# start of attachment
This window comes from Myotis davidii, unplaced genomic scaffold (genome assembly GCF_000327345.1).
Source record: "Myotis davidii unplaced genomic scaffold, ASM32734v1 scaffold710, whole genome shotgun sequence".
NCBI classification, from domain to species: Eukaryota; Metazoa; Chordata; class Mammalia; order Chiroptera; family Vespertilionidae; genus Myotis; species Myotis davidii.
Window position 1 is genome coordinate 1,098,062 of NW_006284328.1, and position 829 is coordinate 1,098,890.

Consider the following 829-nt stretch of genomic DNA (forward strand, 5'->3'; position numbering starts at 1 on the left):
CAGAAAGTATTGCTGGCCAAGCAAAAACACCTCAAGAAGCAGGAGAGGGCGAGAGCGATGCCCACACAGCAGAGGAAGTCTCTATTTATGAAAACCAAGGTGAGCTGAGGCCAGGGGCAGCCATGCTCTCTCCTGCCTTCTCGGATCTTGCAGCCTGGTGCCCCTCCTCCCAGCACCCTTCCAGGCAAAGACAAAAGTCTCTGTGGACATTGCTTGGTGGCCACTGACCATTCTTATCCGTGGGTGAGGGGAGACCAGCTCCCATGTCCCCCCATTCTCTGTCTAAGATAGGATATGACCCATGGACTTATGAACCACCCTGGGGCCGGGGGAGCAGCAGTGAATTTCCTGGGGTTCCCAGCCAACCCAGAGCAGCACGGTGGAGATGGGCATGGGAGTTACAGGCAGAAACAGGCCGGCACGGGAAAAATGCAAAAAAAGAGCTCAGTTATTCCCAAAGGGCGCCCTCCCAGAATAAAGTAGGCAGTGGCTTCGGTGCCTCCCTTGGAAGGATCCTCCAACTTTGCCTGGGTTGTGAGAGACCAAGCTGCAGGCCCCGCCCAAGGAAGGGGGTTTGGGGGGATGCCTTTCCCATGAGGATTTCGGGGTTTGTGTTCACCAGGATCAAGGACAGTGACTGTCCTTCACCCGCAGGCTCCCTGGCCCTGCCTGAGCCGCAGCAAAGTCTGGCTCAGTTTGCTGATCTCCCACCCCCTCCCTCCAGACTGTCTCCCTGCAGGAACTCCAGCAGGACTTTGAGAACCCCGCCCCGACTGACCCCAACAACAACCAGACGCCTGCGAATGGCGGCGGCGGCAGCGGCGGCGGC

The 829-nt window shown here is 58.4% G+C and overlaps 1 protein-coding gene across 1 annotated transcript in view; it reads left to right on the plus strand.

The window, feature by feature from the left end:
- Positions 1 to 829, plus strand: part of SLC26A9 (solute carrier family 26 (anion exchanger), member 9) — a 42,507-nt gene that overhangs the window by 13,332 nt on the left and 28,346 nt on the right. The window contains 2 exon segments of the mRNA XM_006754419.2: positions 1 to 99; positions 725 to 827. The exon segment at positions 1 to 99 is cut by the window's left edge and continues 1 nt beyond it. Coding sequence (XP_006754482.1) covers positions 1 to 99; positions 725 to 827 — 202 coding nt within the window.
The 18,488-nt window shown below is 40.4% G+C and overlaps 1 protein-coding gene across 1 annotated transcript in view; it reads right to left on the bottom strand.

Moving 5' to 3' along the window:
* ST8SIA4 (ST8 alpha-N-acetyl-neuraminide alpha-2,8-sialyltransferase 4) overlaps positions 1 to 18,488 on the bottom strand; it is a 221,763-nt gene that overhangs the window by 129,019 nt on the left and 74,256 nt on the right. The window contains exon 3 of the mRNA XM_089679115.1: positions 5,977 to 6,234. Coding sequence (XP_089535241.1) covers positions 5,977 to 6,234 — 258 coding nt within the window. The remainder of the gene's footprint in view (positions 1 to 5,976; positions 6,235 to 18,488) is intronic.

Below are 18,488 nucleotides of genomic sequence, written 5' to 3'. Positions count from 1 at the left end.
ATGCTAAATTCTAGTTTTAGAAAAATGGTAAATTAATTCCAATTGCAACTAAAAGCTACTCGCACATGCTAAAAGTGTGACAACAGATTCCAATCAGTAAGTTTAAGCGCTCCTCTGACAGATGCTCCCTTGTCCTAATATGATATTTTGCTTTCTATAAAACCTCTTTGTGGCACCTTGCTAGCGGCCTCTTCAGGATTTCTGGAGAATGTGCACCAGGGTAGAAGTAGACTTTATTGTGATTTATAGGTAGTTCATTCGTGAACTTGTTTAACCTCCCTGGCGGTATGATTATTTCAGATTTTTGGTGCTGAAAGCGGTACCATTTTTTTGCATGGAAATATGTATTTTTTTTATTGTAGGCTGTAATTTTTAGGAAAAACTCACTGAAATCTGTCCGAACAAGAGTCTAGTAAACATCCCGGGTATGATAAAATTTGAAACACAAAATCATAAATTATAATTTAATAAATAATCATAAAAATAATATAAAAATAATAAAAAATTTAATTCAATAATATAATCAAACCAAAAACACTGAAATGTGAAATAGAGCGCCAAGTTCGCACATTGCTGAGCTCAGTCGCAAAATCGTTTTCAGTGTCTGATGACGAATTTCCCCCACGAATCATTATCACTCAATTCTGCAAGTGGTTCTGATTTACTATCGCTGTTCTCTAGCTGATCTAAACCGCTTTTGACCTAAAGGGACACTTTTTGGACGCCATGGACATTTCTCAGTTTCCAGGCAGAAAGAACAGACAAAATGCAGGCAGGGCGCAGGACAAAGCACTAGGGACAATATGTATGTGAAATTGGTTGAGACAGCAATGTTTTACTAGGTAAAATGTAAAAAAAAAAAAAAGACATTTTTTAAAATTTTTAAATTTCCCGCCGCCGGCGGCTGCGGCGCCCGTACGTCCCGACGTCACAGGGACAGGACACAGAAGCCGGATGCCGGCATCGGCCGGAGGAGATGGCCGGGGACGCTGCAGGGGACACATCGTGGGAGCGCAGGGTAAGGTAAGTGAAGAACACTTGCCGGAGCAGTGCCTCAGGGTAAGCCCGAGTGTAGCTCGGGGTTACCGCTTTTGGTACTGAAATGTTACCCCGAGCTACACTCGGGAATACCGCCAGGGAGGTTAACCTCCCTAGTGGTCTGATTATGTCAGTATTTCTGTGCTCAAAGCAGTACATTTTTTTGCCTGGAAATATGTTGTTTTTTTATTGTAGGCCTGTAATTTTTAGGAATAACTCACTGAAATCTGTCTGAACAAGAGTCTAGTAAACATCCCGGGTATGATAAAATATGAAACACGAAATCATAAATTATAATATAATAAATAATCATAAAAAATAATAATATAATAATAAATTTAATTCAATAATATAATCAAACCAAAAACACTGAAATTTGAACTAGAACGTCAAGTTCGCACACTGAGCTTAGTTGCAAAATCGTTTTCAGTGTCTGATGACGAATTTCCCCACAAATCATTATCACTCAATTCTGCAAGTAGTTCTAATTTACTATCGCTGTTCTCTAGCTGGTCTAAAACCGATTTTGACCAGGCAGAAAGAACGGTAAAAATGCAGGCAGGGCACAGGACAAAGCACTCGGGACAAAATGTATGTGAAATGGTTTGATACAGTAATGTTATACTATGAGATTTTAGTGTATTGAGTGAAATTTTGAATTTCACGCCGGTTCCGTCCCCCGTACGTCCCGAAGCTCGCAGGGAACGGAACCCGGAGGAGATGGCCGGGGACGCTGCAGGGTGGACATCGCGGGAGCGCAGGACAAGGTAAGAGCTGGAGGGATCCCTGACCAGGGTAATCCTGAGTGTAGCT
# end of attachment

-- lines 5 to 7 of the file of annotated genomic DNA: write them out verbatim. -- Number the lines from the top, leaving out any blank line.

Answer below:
Consider the following 829-nt stretch of genomic DNA (forward strand, 5'->3'; position numbering starts at 1 on the left):
CAGAAAGTATTGCTGGCCAAGCAAAAACACCTCAAGAAGCAGGAGAGGGCGAGAGCGATGCCCACACAGCAGAGGAAGTCTCTATTTATGAAAACCAAGGTGAGCTGAGGCCAGGGGCAGCCATGCTCTCTCCTGCCTTCTCGGATCTTGCAGCCTGGTGCCCCTCCTCCCAGCACCCTTCCAGGCAAAGACAAAAGTCTCTGTGGACATTGCTTGGTGGCCACTGACCATTCTTATCCGTGGGTGAGGGGAGACCAGCTCCCATGTCCCCCCATTCTCTGTCTAAGATAGGATATGACCCATGGACTTATGAACCACCCTGGGGCCGGGGGAGCAGCAGTGAATTTCCTGGGGTTCCCAGCCAACCCAGAGCAGCACGGTGGAGATGGGCATGGGAGTTACAGGCAGAAACAGGCCGGCACGGGAAAAATGCAAAAAAAGAGCTCAGTTATTCCCAAAGGGCGCCCTCCCAGAATAAAGTAGGCAGTGGCTTCGGTGCCTCCCTTGGAAGGATCCTCCAACTTTGCCTGGGTTGTGAGAGACCAAGCTGCAGGCCCCGCCCAAGGAAGGGGGTTTGGGGGGATGCCTTTCCCATGAGGATTTCGGGGTTTGTGTTCACCAGGATCAAGGACAGTGACTGTCCTTCACCCGCAGGCTCCCTGGCCCTGCCTGAGCCGCAGCAAAGTCTGGCTCAGTTTGCTGATCTCCCACCCCCTCCCTCCAGACTGTCTCCCTGCAGGAACTCCAGCAGGACTTTGAGAACCCCGCCCCGACTGACCCCAACAACAACCAGACGCCTGCGAATGGCGGCGGCGGCAGCGGCGGCGGC

The 829-nt window shown here is 58.4% G+C and overlaps 1 protein-coding gene across 1 annotated transcript in view; it reads left to right on the plus strand.